state-of-the-practice and therefore, we used gray lit-
erature for a better conclusion.
For the SLM, it was necessary to access Digi-
tal Libraries (DLs) to obtain scientific studies. For
the research conducted, the DLs consulted should in-
clude three mandatory requirements: have a web-
based search engine; have a keyword search engine,
and; cover primary studies in the field of Computer
Science. Therefore, we carried out the search in five
DLs: (i) ACM DL; (ii) IEEE Xplore; (iii) ScienceDi-
rect; (iv) Scopus; (v) SpringerLink. Afterward, we
established the most expressive terms and synonyms
for the research object. The combination generated
the generic string in Figure 1.
(DSL OR Domain Specific Language OR Domain-Specific Language OR
Domain-Specific-Language OR DSML OR Domain Specific Modeling
Language OR Domain-Specific Modeling Language OR
Domain-Specific-Modeling-Language OR Query Language) AND (ER OR
Entity-Relationship OR Enhanced Entity-Relationship OR Extended
Entity-Relationship OR Database)
Figure 1: Search string.
We elaborated selection criteria for primary stud-
ies to include the most relevant works. We divided the
criteria into:
(i) Inclusion Criteria (IC): (IC1.) The study pro-
poses some technique, method, approach or tool for
the representation and transformation of DB mod-
els using DSL. (ii) Exclusion Criteria (EC): (EC1.)
Study with less than four pages; (EC2.) Study not
written in English; (EC3.) Duplicate study; (EC4.)
Study not provide full access to its content; (EC5.)
Study not meet IC1.
In addition, we established a set of seven (7) qual-
ity assessment criteria (QCs). The purpose of the
quality assessment was both to qualify the relevance
of the studies and assist in the interpretation of the
results, as well as to limit the SLM bias (Dybå and
Dingsøyr, 2008). In addition, we gave a score to the
QCs: (i) T:Total, fully considering the evaluated QC;
(ii) P:Partial, partially considering the evaluated QC
and according to its weight; (iii) N:Negative, does not
include the evaluated QC at all.
The maximum possible score, evaluating all cri-
teria, was ten (10.0) and the minimum zero (0). Each
QC had a specific weight (1 1.5 2) depending on
its importance considered for this study. We consid-
ered aspects relevant to the research these QCs based
on, namely report (QC1, QC4, QC5), rigor (QC2,
QC3), credibility (QC2, QC3 ) and relevance (QC1,
QC6, QC7). Table 1 presents the list of QCs and their
respective weights.
Table 1: Quality Assessment Criteria
QC Description Weight
QC1 Does the study make any contribution to the field of DB mod-
QC2 Does the study present techniques or proposals for refine-
ment based on data models ?
QC3 Does the study apply any form of empirical evaluation? 1.5
QC4 Does the study describe the characteristics of the DSL cre-
ation process?
QC5 Does the study characterize the model transformation activi-
ties for different DB technologies?
CQ6 Does the study have positive and negative points observed in
its execution?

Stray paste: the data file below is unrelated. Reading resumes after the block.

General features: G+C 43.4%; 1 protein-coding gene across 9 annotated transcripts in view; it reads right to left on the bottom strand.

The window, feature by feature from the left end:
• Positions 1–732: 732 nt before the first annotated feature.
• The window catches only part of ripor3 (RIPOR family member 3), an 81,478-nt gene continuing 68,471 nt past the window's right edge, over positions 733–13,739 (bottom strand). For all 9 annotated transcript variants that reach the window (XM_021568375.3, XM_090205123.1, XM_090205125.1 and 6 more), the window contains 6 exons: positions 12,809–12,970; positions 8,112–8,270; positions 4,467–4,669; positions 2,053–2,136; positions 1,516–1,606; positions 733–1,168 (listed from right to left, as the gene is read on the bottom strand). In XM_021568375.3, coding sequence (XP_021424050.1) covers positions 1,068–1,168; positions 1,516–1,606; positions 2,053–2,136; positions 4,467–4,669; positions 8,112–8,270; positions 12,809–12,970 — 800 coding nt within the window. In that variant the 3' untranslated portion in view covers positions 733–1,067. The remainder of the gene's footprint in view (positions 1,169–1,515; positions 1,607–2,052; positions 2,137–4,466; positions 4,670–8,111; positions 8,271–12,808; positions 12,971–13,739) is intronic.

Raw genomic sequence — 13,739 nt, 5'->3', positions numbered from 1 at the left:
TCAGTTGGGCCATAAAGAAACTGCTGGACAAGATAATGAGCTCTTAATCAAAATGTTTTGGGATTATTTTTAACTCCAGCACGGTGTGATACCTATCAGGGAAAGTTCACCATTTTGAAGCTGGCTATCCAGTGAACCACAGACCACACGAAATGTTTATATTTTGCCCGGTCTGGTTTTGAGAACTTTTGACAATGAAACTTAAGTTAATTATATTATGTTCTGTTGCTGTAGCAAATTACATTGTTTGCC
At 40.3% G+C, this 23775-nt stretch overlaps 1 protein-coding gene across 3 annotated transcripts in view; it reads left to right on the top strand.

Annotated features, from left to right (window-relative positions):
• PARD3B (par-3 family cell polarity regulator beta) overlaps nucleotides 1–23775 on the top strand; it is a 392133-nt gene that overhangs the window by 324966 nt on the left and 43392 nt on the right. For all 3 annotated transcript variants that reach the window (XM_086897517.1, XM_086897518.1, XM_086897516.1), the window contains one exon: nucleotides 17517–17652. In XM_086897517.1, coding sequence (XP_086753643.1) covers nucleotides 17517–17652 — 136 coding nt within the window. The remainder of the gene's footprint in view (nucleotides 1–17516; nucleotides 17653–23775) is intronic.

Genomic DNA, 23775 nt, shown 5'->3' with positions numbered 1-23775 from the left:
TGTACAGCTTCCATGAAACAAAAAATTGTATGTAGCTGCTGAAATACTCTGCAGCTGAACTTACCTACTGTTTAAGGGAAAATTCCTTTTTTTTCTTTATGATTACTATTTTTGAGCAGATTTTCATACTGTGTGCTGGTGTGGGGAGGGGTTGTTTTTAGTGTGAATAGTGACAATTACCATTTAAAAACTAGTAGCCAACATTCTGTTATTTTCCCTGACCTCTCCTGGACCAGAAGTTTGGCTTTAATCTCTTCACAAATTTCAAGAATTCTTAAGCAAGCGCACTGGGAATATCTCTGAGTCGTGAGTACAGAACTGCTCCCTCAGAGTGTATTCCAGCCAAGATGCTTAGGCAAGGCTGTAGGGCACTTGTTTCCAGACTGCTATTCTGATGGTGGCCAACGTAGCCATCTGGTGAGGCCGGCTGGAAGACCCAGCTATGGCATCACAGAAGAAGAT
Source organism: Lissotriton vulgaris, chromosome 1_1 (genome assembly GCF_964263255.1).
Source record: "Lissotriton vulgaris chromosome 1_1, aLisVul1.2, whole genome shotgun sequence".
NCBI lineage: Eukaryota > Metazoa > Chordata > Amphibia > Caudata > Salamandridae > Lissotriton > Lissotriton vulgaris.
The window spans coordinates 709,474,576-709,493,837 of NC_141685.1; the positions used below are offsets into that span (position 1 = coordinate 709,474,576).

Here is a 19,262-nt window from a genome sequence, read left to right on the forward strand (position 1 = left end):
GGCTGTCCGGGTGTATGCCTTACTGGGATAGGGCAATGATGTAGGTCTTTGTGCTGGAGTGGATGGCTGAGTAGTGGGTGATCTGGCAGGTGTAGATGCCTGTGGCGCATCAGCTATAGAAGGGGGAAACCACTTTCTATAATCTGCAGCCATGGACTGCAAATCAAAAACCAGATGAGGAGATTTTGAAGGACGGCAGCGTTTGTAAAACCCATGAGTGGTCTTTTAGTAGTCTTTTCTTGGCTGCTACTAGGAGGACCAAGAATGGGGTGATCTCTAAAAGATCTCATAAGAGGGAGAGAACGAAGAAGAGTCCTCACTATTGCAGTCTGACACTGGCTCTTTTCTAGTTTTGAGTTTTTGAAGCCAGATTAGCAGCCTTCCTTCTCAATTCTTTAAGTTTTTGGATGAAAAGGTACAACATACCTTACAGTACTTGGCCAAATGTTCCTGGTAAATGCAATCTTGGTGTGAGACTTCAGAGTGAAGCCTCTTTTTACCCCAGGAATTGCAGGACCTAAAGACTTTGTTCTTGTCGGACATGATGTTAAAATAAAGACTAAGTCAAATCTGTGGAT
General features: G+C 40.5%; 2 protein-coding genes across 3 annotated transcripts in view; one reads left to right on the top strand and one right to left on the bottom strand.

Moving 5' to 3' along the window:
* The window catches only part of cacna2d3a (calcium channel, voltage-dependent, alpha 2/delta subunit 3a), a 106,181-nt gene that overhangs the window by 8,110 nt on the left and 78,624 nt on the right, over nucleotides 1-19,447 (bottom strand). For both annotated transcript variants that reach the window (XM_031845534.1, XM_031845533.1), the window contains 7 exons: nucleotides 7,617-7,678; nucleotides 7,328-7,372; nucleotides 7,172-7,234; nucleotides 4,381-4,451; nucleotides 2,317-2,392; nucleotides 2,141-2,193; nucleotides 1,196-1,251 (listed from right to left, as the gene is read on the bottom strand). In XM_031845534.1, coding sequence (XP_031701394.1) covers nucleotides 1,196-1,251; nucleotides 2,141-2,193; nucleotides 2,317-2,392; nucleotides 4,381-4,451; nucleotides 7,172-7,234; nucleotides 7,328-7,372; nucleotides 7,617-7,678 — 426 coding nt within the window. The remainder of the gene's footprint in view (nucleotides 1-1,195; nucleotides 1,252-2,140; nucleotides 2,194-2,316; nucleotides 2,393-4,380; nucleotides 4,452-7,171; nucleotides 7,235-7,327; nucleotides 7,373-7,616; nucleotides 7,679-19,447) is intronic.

QC7 Does the study point out challenges arising from its imple-
Once we carry out the quality assessment, it is
necessary to perform the data extraction step to in-
terpret the results. Thus, a data extraction form was
created, consisting of a series of items, such as the
origin of the solution, the year of publication, the ob-
jective, the evaluation of the proposal, the positive and
negative points observed, among other data.
We used the Google search engine to seek
database modeling tools in gray literature. For this,
we defined combinations of keywords from the search
string and adapted them to the context of the search on
the web: (i) ERD Modelling Tool; (ii) ERD Design
Tool; (iii) Conceptual Design of Database; (iv) Con-
ceptual Modelling of Database; (v) Conceptual Mod-
elling; (vi) Database Modelling Tool; (vii) Database
Design Tool. The verification of results was limited
to 10 (ten) pages in the search engine for each key-
The acceptance of tools into MLM was subject
to a selection process based on certain requirements.
First, the tool should provide access for some form of
use (e.g. trial version), it would need to support some
level of DB modeling and it would need to have inter-
face in English or Portuguese (our native language).
Afterwards, the included tools should have the nota-
tions and modeling levels extracted, along with other
relevant information, and then categorized.
Entity-relationship Modeling Tools and DSLs: Is It Still Possible to Advance the State of the Art from Observations in Practice?
For the execution of the SLM, it was necessary to
adapt the syntax of the generic string to generate other
versions, seeking to adapt the peculiarities of param-
eterization of the different databases used. Then, we
performed a search for studies in the databases. We
obtained the number of primary studies returned by
the digital library as follows: (i) IEEE Xplore: 513;
(ii) Scopus: 465; (iii) ACM: 1240; (iv) Springer Link:
683; (v) ScienceDirect: 826.
With the initial set of 3727 primary studies identi-
fied, we defined five (5) selection cycles. In these it-